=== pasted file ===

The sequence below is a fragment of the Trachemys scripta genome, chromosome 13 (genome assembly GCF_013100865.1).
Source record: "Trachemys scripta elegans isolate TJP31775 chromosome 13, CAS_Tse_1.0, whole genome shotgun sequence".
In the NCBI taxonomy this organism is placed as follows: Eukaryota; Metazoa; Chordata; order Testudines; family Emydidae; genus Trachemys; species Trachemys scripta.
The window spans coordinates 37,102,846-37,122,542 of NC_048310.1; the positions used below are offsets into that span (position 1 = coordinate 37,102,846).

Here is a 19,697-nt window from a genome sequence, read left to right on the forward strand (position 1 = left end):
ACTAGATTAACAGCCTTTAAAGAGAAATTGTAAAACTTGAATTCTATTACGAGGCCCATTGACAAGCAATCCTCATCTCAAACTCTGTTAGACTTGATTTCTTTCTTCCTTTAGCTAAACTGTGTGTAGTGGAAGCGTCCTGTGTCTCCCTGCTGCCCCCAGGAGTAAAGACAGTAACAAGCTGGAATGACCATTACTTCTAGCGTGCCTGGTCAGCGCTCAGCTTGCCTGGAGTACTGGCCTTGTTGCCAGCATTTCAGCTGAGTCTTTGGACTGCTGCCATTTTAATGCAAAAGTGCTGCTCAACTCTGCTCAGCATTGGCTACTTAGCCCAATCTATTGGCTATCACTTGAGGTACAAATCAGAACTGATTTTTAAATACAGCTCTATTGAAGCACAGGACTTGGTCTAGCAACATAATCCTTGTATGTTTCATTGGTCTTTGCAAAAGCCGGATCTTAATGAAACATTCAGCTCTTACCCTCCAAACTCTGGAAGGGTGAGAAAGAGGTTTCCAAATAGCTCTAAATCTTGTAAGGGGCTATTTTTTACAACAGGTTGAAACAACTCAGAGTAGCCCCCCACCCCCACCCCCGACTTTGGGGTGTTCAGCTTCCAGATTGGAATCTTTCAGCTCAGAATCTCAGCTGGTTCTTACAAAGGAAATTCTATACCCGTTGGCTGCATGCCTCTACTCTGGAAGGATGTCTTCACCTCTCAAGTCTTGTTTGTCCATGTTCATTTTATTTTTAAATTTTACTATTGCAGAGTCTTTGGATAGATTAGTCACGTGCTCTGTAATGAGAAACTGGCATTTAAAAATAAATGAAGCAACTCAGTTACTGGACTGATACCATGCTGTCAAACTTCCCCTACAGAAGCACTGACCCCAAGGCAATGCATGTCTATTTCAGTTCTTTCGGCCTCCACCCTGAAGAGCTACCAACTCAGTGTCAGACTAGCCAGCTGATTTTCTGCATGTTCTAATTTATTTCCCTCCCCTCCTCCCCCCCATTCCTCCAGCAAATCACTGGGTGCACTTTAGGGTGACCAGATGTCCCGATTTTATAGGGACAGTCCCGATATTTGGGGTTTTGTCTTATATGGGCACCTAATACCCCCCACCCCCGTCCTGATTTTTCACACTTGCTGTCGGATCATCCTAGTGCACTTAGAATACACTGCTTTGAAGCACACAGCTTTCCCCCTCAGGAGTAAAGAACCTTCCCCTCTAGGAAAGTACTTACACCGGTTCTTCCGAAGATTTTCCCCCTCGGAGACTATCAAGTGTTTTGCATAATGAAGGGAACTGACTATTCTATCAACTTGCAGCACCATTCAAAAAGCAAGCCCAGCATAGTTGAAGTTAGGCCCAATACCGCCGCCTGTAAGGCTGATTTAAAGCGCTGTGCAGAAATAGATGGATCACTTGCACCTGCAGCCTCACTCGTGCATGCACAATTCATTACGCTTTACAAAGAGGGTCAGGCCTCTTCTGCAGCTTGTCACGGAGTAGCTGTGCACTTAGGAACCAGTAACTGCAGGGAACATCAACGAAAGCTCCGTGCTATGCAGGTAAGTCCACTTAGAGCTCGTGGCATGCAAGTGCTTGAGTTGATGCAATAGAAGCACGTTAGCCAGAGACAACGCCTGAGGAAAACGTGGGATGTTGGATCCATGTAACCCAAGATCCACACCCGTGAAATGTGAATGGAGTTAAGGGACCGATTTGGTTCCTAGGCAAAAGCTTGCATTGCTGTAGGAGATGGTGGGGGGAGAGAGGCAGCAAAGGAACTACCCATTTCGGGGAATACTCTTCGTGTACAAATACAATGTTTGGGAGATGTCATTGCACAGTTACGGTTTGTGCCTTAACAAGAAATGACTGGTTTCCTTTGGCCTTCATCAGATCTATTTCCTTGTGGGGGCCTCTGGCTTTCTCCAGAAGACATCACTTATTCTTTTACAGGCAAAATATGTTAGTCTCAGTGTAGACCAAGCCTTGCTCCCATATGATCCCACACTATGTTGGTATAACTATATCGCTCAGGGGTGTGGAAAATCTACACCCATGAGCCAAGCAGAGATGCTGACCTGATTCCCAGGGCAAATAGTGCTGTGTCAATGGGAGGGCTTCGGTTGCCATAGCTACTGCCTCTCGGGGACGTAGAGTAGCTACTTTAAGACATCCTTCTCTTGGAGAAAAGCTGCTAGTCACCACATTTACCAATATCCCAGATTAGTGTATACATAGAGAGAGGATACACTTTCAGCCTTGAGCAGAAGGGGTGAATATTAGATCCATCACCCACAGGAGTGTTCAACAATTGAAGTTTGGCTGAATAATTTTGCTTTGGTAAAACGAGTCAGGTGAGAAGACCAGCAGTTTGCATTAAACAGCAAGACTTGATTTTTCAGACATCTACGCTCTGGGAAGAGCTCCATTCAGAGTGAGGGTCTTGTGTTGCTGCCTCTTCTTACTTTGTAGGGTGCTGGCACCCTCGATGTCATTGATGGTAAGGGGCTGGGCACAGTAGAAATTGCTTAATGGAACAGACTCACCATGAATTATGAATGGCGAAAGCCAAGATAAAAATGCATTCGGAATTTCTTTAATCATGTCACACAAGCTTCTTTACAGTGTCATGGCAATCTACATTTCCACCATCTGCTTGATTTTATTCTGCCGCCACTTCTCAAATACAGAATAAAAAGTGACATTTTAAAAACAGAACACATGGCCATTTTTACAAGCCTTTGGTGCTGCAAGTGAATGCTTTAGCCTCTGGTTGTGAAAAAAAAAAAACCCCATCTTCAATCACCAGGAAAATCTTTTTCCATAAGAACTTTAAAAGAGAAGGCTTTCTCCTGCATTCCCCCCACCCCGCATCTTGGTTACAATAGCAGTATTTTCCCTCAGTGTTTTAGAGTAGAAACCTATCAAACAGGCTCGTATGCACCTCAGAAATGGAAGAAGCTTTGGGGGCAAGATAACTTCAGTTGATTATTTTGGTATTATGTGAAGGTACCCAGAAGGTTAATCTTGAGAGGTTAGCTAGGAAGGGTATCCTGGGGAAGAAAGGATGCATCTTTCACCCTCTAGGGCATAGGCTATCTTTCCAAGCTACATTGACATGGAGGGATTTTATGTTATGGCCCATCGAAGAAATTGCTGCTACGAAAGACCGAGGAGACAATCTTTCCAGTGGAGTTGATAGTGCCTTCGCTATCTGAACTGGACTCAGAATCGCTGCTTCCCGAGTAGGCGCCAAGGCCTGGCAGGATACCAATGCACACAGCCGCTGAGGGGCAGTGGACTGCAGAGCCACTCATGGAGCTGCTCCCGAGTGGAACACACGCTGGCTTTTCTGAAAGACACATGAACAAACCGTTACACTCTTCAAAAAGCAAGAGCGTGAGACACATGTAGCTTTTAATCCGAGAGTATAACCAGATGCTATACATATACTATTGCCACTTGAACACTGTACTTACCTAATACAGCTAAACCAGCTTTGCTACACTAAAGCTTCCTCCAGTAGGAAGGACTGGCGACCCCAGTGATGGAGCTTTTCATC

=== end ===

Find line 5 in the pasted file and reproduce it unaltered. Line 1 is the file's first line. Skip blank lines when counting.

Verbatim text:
Here is a 19,697-nt window from a genome sequence, read left to right on the forward strand (position 1 = left end):